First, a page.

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Proposed bill would update Ohio elevator laws

In this Friday, April 26, 2019 photo, Deane Sager, of Louisville, uses a Histopad tablet to view scenes from operations on the western front of World War II at the The National Museum of the U.S. Air Force, in Dayton, Ohio. French-developed technology making its U.S. debut this month will allow new views of the D-Day invasion 75 years ago that began the liberation of France and helped end World War II. The National Museum of the U.S. Air Force near Dayton begins its D-Day commemorations May 13 with military-veteran paratroopers dropping from a vintage plane flying overhead, new exhibits and movies about the June 6, 1944, attack on heavily fortified German positions guarding the coastline. (AP Photo/John Minchillo)

Special to the Legal News

Published: August 6, 2019

Public safety is the watchword for a bipartisan bill to revise the laws that govern operation of elevators in the Buckeye State.

In addition to modernizing this section of state law, the bill seeks to provide for the safety of installers, maintainers and users of elevators and other conveyances.

Filed as Senate Bill 127, the measure would enact an entirely new chapter of state law - based on National Elevator Industry Inc.'s model elevator law - that would regulate individuals and entities performing construction, testing, maintenance, alteration, and repair of conveyances, more commonly known as elevators, escalators and moving walkways.

"Taking elevators is a regular occurrence in our lives," said Loveland Sen. Joe Uecker, a Republican and joint sponsor of the bill. "We go about our days not considering that malfunctions can cause serious injuries to riders.

"SB 127 seeks to codify industry standards and set licensure qualifications to help ensure the safety of both elevator riders and workers."

According to the proposal, an elevator mechanic must have either at least three years of work experience in the elevator industry as verified by current and previous employers licensed to do business in Ohio or satisfactory completion of a written examination administered by the Division of Industrial Compliance or an approved testing agency on the most recent referenced codes and standards.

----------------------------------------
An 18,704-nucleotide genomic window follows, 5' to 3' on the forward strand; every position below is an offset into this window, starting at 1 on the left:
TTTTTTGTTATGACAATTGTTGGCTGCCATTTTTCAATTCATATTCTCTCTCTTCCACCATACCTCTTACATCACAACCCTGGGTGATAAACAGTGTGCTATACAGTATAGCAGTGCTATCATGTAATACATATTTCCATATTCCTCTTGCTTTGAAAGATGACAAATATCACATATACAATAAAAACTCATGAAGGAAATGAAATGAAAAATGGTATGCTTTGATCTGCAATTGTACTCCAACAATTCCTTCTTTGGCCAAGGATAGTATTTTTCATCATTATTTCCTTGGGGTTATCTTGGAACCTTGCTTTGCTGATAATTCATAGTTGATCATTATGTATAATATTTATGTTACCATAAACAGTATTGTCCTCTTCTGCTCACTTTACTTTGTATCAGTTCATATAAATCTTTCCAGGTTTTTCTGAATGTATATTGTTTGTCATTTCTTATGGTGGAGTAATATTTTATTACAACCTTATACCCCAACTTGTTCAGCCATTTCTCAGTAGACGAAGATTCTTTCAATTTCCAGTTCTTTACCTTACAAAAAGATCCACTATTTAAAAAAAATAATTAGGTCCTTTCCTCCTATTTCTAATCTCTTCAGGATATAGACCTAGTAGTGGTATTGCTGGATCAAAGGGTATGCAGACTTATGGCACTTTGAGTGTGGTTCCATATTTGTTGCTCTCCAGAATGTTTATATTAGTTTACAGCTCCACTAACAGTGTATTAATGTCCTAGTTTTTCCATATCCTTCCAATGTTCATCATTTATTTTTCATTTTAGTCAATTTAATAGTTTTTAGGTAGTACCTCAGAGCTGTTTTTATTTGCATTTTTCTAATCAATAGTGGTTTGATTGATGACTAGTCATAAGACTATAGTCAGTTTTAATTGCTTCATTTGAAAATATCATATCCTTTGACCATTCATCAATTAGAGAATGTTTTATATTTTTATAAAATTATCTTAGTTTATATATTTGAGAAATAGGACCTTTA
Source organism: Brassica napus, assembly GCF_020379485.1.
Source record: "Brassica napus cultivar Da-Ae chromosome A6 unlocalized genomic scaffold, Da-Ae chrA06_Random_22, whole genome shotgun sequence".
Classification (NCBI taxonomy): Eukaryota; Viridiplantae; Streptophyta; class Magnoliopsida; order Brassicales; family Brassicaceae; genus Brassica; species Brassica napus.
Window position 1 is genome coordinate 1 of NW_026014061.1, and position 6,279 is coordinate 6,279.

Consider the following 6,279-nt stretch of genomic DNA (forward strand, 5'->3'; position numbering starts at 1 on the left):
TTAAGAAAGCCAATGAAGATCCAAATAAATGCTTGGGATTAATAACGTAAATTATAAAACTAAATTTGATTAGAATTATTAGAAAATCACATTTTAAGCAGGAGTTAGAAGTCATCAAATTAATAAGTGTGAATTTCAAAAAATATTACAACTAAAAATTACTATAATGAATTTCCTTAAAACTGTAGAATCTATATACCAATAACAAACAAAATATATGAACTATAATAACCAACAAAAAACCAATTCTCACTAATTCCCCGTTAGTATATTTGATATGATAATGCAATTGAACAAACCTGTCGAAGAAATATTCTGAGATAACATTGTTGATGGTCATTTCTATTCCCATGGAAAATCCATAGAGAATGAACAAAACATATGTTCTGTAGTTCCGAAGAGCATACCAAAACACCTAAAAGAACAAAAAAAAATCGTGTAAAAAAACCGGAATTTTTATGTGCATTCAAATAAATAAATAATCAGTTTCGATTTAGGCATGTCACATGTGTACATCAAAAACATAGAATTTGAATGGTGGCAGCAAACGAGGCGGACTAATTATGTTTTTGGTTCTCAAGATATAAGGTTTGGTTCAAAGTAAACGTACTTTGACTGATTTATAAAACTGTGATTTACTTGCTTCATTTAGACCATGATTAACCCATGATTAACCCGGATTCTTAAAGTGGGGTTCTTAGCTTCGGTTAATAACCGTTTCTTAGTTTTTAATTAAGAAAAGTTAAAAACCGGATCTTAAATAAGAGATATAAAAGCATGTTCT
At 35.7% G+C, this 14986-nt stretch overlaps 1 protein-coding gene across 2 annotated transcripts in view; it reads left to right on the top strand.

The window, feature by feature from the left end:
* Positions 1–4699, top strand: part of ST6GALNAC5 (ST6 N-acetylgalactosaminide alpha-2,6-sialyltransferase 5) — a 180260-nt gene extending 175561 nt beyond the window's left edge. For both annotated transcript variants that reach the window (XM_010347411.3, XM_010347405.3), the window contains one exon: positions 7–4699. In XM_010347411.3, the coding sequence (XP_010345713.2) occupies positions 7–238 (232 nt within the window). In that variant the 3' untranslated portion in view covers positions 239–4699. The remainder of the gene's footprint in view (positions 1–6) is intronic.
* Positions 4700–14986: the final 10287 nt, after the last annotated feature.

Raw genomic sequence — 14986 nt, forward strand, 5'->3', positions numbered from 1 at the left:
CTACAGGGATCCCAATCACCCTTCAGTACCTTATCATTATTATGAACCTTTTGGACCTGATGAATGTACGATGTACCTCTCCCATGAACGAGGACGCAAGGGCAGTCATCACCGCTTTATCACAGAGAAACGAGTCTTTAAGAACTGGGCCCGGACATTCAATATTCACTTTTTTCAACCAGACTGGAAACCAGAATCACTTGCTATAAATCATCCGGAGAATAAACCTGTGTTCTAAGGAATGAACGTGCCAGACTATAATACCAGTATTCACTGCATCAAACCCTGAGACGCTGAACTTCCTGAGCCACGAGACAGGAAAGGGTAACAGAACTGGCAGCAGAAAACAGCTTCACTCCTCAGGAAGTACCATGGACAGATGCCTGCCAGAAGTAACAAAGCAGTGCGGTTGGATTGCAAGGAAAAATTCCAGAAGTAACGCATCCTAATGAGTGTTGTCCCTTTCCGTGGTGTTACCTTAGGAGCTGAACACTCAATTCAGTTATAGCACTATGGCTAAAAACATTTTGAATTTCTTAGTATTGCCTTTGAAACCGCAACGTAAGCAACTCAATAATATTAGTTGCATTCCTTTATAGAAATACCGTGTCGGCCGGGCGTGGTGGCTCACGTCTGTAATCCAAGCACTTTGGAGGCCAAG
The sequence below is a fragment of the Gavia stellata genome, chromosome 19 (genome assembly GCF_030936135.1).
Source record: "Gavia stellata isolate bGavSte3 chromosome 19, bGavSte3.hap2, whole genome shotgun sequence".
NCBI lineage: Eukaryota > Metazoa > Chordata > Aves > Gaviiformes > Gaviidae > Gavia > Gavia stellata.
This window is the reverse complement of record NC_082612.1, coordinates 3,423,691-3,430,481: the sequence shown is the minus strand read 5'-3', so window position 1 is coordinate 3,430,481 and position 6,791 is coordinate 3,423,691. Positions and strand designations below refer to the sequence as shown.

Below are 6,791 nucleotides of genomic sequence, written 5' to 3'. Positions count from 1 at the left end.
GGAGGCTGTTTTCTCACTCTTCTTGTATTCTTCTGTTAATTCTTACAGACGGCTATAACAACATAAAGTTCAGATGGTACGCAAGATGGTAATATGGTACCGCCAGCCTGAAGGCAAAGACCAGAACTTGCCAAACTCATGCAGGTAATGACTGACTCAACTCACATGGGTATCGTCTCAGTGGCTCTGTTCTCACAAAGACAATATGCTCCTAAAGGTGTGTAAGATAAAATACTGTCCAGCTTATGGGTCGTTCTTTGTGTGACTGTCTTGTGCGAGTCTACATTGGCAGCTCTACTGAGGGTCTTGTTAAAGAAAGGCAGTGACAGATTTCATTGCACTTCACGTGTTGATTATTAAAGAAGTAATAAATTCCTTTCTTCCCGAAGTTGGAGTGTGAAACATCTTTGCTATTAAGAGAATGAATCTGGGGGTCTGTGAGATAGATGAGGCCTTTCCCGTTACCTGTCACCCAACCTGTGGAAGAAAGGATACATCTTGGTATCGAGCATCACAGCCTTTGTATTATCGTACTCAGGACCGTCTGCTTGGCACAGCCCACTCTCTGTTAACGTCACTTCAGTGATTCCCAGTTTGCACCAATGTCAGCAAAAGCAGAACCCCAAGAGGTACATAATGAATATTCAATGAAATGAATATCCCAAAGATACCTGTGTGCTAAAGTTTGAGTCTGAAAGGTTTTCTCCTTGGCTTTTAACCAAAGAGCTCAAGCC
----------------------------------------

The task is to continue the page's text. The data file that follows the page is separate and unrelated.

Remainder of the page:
Implementation of the licensure requirement is so that only qualified mechanics and contractors install and service these conveyances, Uecker said.

"A licensed elevator mechanic must work under the direct supervision of a licensed contractor, (while) an elevator inspector will be licensed upon meeting the current Standards for the Qualifications of Elevator Inspectors."

License renewal is to be conditional, upon completion of continuing education of at least eight hours of instructions every year, the bill stipulated.

Additionally, SB 127 would establish an insurance requirement for elevator contractors and inspectors not employed by the state of Ohio with general liability coverage of at least $1,000,000 for injury or death and at least $500,000 for property damage.

Mechanics and contractors would be required to comply with the state fire prevention and building code, according to the legislation, with the maximum fine raised to $1,500 in addition to the possibility of imprisonment.

"Our goal is to ensure the safety of the public and of those who install elevators," said fellow joint sponsor Sen. Kenny Yuko, D- Richmond Heights. "The best way to do this is to ensure that all elevators are installed and maintained by licensed professionals."

SB 127 would create the Elevator Safety Review Board, which would be authorized to create regulations to implement the American Society of Mechanical Engineers safety codes, consult with engineering authorities, grant exceptions and variances and investigate alleged violations of the Model Elevator Law, among other tasks.

The nine-member board, including the state commerce director or a designee, would comprise representatives from Board of Building Standards, a major elevator manufacturing company, an elevator servicing company, the architectural design or elevator consulting profession the general public, a municipality, building owners or managers and a conveyance services provider from the building trade.

Five fellow senators have signed as cosponsors of the bill, which had not been scheduled a second hearing at time of publication.

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